Bed bugs have invaded your home and bed, plaguing you with itchy red bites. Even if they weren’t biting you, you want to be rid of the repulsive little insects. You know there’s a variety of insecticides. Sure, insecticides will kill the pests, but they’re also toxic to you. Who wants to spray poison on their bed? Not you. You’ve heard that essential oils will destroy bugs. Which ones are best? Does lavender oil kill bed bugs? If so, how do you use it? Keep reading for answers to your questions.
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Is It Effective Against Bed Bugs?
When bed bugs invade, all you want is to get rid of them. You prefer a natural remedy rather than insecticides. The poisons in the insecticides aren’t safe to use around your children or pets. You also don’t want poison soaking into your mattress. You’re also concerned about how the overuse of insecticides has affected the environment.
Does lavender oil kill bed bugs? Lavender has myriad uses. It’s an effective bug repellent for most pests, including bed bugs. If you spray it directly on them, it’s lethal. Many people have found that lavender oil kills bed bug eggs. If you want to know does ammonia kill bed bugs or their eggs, you’ll find more information here.
How Do I Use It
There are dozens of species of lavender.
The common names of the most familiar are:
These will all have the botanical names on the labels.
If a botanical name isn’t specified, then it’s probably either a synthetic or a blend. English lavender used in skin care products, and its botanical name is L. angustifolia. That is also the best species to kill or repel bed bugs. Purchase only pure L. angustifolia oil to use on your bed bug problem.
Identifying the Culprits It isn’t only bed bugs that bite you during the night. Before you can effectively eliminate pests, you need to know which ones are the problem. You can do this safely with bed bug traps.
Commercial lavender essential oil is very potent in its concentrated form. It’s made by steam distillation. You can make a gentler oil at home by infusion.
The summarized process for homemade lavender oil:
Start with dried lavender.Trim off the woody portions at the bottom of the stem.Crush the lavender and place in a clean jar.Add enough light oil, such as almond oil, to cover the crushed lavender.Close the jar tightly and allow to sit for up to six weeks.Store the finished oil in a cool, dark place.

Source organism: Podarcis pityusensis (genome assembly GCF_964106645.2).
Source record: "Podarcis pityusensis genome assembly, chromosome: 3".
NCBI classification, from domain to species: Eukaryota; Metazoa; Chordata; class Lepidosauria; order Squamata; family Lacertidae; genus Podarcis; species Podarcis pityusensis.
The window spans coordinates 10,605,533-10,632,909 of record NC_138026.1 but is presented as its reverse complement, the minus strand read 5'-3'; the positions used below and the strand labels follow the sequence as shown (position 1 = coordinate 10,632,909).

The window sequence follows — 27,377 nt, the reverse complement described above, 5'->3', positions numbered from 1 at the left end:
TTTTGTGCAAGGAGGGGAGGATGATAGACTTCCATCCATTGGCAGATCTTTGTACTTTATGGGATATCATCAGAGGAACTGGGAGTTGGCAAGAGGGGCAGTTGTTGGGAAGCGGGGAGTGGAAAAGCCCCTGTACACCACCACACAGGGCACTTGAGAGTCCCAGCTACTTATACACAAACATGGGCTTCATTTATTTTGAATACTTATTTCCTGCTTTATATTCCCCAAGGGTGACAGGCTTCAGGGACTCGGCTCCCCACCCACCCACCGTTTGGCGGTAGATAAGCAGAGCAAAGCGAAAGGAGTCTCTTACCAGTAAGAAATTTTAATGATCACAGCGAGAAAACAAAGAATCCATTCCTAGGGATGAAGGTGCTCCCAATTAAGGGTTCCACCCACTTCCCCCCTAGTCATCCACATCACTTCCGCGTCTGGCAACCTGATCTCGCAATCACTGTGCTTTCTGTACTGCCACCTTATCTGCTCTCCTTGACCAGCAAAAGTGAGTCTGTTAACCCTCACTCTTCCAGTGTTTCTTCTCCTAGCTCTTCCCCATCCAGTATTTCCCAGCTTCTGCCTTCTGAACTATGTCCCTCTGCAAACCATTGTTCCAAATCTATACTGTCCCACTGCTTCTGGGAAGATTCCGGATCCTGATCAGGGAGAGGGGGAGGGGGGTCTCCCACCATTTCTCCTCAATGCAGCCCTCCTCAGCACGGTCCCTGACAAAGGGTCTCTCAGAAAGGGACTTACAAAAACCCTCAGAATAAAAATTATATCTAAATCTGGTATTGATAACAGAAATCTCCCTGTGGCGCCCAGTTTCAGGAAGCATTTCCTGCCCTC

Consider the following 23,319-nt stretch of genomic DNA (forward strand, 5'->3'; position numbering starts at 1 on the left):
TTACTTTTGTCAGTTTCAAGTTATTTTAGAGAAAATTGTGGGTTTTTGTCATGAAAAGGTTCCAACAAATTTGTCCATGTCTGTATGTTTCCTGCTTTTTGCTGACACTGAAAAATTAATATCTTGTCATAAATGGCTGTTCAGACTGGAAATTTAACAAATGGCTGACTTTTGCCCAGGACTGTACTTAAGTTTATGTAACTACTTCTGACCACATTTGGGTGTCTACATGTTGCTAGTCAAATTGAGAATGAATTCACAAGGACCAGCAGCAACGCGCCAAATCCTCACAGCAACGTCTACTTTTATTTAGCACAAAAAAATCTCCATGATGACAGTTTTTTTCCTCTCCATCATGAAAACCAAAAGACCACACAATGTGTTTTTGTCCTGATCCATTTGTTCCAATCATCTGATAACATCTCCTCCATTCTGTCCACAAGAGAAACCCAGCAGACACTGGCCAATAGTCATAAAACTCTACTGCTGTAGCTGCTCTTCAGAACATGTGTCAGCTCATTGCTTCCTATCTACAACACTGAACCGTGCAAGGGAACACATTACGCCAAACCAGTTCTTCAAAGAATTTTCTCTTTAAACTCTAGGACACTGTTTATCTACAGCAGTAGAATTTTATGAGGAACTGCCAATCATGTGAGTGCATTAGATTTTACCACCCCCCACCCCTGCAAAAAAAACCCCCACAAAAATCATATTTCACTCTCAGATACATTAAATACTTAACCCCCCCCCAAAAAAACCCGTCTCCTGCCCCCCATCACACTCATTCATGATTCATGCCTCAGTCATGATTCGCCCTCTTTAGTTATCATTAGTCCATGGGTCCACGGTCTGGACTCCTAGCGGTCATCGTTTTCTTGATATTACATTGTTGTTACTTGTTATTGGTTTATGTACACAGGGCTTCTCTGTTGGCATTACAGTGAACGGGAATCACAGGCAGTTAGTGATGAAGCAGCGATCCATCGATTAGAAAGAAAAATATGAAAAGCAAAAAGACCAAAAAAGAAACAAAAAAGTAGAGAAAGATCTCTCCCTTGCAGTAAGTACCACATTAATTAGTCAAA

If you won’t be using it right away, you can add a few drops of organic Vitamin E oil as a preservative.
Make a Repellent Spray
Because commercial lavender oil is so strong, experts recommend using a diluted spray. Prepare a spray using the proportion of one drop of commercial lavender oil to one ounce of water.
You can use your infused lavender oil in your bed bug spray, but you’ll need to add up to 30 drops per ounce of water.
People have also been successful in adding lavender oil to the final rinse when they launder their bedding. Using a lavender-based body lotion will help keep any stray bed bugs from attacking you. The lavender fragrance has the added benefit of helping you relax and get a good night’s sleep.
Using Lavender Oil As a Repellent
Many essential oils effectively kill or repel bed bugs and other insects. For example, this article tells you how to use tea tree oil for bed bugs. Lavender is preferred to other oils by many people because it has a pleasing fragrance. If you steam iron your clothes, put a drop of lavender oil in the iron to add a very light scent to your clothes. That will help repel bugs.
The lavender oil spray described above is an effective bed bug repellent. If you have a severe infestation, prepare a stronger solution and spray it in cracks and crevices. Be careful to not get the spray where the moisture can cause damage. If you think you need something stronger, this article answers your questions about does Lysol kills bed bugs.
More Ways to Use
If you’re staying away from home and want to avoid bringing home bed bugs, lavender can help. You can purchase lavender sachets or make your own from lavender buds. Put the sachets in your luggage, around the bed, and under your pillow. If that’s not possible, use your trusty lavender oil spray.
The Pros and Cons
Like everything else, lavender oil has pros and cons. It’s very useful and safe when used carefully.
When diluted, lavender oil is gentle in action.It’s antiseptic and can relieve pain.It’s calming and healing.It’s an insect repellent and insecticide.It can prevent a variety insect bites.
Pure lavender oil is very potent and should be diluted before use.It may be unsafe if you are pregnant or breast feeding.It’s toxic if ingested.It can cause allergic reaction in sensitive people.It can cause enlarged breasts in young boys (very rare).
It’s important to use pure lavender oil regardless of what you’re using it for. Synthetics may smell nice, but they don’t have the benefits of the natural oil. Additionally, the ingredients in synthetics can be a source of a skin or respiratory irritation.
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You can eliminate a bed bug infestation without using insecticides that are toxic to you, your children, and your pets. Lavender oil can be used in a variety of ways to get rid the ugly pests.